What do you do when the silence is your fault?
Have you ever been talking to your best friend, your significant other, your parents, and all of a sudden you realize that something went wrong? One minute you were lost expressing your opinions, and the next minute everything is quiet. After a minute of silence, which feels like not only an eternity, but an eternity of a spider staring at you five feet away with no way to kill that damn thing (a.k.a hell), you realize that you might have said something to piss the other person off. After asking the classic "What's wrong?" question that only exacerbates the situation, your friend replies "nothing." The truth: YOU WERE A JERK!
Sure, you didn't realize that telling your best friend how every single song that they love is terrible music. You also didn't realize that this isn't the first time that you have critiqued their music when all that they were trying to do was share a part of their life with you. So what happens next? You are both upset: Worse is that they have the right to be upset, making you feel like crap. But what always happens: YOU MAKE IT WORSE!
REAL QUICK: Here are Five Common Ways To Make It Worse:
1. Pretend like they shouldn't be upset because they are being too "sensitive."
2. Or, they shouldn't be upset because you weren't being "serious."
3. Ask them a hundred times "Why are you so upset?" when you know they are upset because of you!
4. Start talking about how upset you are because they are upset. (This is incredibly worse if you are fighting with your significant other. No! She does not want you to be upset about her being upset because why should she feel bad for you when you made her feel bad!) If you are upset... write a blog!
5. Avoid the problem. You don't have to address the problem right away, but you should consider strategies that will both show that you are sorry for your actions and that will prevent the problem in the future: Follow the next five tips!
1. Acknowledge that you were a jerk.
Okay, you screwed up. For some reason, we humans have a terrible issue with just admitting it. We have some attitude like "Oh well, if I was a jerk, then I need to pretend like a wasn't being a jerk or avoid it because, well... I AM STUBBORN!" Just admit to your friend that you are sorry that you are being so critical of the music that they love. Simply say, "Wow, I really am not being a good friend right now. I am sorry, I really shouldn't act like such a jerk." Mean it, but don't keep going on about it: keep it simple.
2. Give them space (if that is what they want).
If your friend is heated and just wants to walk away, let them. Just pause them for a brief second. Say something like, "Hey, I just want you to know, I've been a jerk. I'm really sorry." They may still be pissed, but that is perfectly fine. They deserve to separate themselves from the situation, especially if being with you is just making things worse. Most of all, let them leave, hang-up or end the situation. You screwed up, you don't get the right to leave them hanging (that is manipulative).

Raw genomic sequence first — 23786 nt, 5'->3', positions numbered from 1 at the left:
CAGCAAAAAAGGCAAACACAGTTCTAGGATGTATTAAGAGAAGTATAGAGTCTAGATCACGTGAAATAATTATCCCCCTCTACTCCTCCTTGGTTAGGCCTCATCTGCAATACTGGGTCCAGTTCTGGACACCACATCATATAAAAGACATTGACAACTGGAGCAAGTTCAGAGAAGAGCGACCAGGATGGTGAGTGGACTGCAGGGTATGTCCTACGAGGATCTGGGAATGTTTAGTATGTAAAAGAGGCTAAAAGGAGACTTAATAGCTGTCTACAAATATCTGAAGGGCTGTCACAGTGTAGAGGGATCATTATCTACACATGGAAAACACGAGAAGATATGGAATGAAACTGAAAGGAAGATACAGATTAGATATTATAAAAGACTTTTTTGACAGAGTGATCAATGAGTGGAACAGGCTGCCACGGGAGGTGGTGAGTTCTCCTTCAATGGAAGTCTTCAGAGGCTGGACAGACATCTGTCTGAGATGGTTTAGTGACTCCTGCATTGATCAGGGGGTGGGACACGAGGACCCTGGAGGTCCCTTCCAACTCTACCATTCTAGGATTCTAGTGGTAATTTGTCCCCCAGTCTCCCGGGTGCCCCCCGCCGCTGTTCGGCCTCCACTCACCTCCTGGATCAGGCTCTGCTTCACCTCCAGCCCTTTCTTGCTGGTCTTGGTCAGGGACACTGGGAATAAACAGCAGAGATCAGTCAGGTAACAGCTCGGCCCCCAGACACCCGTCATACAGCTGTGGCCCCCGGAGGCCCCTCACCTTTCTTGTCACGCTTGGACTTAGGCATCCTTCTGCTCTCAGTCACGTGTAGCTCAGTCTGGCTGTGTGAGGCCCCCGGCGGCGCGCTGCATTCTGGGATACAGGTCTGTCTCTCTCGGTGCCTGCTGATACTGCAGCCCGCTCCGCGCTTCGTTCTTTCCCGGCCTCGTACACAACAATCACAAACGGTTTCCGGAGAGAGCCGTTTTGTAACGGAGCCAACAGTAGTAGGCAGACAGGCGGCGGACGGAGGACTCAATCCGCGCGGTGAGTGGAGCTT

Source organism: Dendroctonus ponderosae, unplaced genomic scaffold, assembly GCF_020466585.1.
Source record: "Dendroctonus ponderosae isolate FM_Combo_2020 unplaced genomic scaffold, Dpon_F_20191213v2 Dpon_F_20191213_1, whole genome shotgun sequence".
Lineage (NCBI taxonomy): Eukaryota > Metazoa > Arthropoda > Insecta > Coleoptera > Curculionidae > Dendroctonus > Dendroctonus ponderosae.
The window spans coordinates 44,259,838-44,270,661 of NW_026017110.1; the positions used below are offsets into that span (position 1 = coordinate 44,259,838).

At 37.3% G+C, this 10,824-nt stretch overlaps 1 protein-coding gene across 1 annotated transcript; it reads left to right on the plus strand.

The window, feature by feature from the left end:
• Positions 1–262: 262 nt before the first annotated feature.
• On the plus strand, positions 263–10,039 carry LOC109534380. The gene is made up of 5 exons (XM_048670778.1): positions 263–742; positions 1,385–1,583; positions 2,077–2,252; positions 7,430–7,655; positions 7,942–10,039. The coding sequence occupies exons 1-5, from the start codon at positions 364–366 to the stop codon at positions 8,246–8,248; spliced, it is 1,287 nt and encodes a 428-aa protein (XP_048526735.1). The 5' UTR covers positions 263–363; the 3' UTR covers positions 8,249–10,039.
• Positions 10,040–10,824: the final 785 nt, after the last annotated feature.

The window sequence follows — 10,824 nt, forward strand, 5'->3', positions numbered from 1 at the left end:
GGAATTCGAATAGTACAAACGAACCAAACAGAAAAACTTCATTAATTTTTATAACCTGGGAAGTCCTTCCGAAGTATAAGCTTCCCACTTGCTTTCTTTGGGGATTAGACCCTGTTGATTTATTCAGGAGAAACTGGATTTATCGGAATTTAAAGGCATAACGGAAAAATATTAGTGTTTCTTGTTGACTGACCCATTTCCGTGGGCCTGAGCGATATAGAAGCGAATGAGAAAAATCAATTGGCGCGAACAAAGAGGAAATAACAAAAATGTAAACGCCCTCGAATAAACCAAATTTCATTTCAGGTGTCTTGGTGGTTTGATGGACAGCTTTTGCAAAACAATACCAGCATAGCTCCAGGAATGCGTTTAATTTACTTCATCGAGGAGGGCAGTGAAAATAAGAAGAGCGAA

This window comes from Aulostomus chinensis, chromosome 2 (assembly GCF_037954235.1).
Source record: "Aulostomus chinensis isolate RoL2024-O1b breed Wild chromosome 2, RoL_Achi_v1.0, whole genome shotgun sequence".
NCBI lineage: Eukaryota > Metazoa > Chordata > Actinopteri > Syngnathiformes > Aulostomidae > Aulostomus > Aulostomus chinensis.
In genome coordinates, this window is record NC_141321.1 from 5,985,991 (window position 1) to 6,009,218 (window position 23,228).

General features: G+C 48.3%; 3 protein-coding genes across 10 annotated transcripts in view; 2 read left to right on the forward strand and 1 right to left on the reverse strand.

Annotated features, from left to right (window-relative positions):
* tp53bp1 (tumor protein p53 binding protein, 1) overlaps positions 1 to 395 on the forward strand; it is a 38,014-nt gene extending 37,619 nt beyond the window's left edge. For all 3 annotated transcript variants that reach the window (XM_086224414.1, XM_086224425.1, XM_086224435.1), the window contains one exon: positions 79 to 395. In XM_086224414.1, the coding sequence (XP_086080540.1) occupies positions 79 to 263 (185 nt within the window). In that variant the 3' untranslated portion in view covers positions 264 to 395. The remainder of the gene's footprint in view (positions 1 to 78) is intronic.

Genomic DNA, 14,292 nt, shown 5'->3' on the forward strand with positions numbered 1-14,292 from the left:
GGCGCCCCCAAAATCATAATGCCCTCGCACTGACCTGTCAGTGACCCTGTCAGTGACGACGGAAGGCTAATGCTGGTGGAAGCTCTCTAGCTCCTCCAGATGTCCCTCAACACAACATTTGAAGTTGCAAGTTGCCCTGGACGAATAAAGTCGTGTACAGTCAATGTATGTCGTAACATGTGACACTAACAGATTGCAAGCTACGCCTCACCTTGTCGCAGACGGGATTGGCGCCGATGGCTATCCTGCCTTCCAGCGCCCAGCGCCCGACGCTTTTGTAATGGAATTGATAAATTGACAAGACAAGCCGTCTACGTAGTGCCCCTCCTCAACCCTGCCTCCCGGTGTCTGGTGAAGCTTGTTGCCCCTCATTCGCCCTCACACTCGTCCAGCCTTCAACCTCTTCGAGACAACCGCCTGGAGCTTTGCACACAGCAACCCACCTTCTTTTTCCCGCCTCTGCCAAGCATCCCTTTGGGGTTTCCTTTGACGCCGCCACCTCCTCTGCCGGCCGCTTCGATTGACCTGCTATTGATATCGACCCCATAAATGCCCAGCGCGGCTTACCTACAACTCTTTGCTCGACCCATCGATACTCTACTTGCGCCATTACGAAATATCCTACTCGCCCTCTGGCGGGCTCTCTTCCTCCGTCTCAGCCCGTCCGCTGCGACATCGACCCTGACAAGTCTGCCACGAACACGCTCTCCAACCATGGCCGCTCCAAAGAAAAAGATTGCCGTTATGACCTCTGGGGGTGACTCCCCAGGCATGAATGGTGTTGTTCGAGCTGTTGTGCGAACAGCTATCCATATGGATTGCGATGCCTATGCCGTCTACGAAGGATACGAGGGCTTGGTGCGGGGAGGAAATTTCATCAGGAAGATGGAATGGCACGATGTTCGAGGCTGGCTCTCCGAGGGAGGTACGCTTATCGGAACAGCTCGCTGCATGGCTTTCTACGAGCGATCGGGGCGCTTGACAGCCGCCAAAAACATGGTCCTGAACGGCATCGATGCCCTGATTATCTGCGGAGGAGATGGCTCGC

3. Prepare a follow-up apology.
Sure, you let them know that you are sorry, but what does your friend really want? It is likely that they want to be able to share their love for music with you, and they want to feel safe to do so without being attacked. Spend some time thinking about how you acted; come up with a good way to express to them both why you are sorry and how you are going to avoid being a jerk next time. For example, "Hey, I am really sorry about being a jerk back there. I actually feel fortunate to have such a great friend who shares his music with me. Next time, I will focus more on listening to what you have to say rather than acting like an arrogant know-it-all!"
4. Apologize to yourself.
Hurting your friend doesn't just affect them, it affects you and your relationship. While you deserve to feel negative, you don't deserve to repeat the actions that made you feel that way. Spend a bit of time with yourself and promise yourself that you will work on being a better friend. I promise, this will benefit you in every relationship you will ever have.
5. Practice Practice Practice!
The truth: You will likely be a jerk many times in you life. We all screw up, and we all act in ways outside of who we really want to be, especially to our friends and family because we see them a lot. So instead of sulking about how you often "ruin the moment," make a goal to improve. Every time you act like a jerk, you get the opportunity to respond to the situation with these steps. And if you continue to do so, your relationships will likely improve, and you, your friends, your family and everyone you meet will be much happier!
I hope that this helps many of us better our relationships and connections. Also, if you have an awesome story about a time where you were being a jerk, feel free to share it in the comment section!